The anger has been boiling over between the two camps. Is it Apple vs Microsoft again? Nope. Microsoft vs Microsoft (with some Mac/Linux lovers tossed in for good measure). The subject is XP vs Vista and it has been a long and ugly debate between the camps. (Why can't we all just get along?")

Infoworld has been polling the tech audience and has received nearly 100,000 online. That may sound like a lot... and in all honesty it is impressive to get that many people to agree to one cause. However, in the overall scheme of things will it budge the guys at Redmond to reconsider its plans? Not if Bharat Suneja, an MVP for Exchange and tech guru who publishes the popular Exchangepedia Blog site has anything to say about it. He has done his own research on the matter and his opinion should be heard! Read his full post here.

For example, he writes:

"Though Microsoft will stop selling Windows XP based on the above timeline, support for the operating system isn't going to end when that happens. Microsoft Support Lifecycle explains Microsoft's support policies, including what mainstream and extended support mean. According to the Microsoft Support Lifecycle for Windows XP:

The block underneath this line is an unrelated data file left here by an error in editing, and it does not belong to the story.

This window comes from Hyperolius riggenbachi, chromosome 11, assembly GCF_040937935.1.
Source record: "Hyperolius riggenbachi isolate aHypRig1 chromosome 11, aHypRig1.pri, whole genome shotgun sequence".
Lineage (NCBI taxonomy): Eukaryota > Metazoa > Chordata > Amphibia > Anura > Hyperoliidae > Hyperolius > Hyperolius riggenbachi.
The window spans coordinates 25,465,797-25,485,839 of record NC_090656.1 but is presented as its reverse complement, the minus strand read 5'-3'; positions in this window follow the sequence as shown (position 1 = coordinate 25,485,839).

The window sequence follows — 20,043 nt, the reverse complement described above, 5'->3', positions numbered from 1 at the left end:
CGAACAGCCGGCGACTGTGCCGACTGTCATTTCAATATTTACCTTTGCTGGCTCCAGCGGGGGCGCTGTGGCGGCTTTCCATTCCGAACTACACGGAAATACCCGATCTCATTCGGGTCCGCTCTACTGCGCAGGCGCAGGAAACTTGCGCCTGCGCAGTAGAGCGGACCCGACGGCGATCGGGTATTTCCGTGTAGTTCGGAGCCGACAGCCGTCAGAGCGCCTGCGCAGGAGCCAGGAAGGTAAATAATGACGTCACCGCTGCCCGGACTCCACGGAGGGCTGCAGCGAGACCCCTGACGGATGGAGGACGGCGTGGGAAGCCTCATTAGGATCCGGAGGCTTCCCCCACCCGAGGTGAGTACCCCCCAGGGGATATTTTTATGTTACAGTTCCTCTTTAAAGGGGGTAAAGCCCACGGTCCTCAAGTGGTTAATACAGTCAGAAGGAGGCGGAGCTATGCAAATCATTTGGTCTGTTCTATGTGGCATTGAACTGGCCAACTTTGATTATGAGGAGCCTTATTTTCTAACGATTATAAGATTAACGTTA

- Mainstream support will end on April 14th, 2009.

- Extended support will be available for five years from that date, till April 8th, 2014!

For a product with General Availability dating back to December 31, 2001, Windows XP doesn't seem like a product that's being retired prematurely."

The point Bharat is trying to make: Windows XP is an operating system that has lived past its prime, and Microsoft isn't about to pull the plug on it any time soon. (Users can move to Vista on their own timeline).

Some say Vista isn't ready for the enterprise, although Vista has been put into use at Continental Airlines immediately - and planes didn't fall out of the sky. So, obviously it is satisfying some, albeit not all.

As for the "Save XP" campaign... it seems like a moot point. Come 2009, if you're not ready to move to Windows Vista, its successor will probably show up long before the extended support for Windows XP ends in 2014.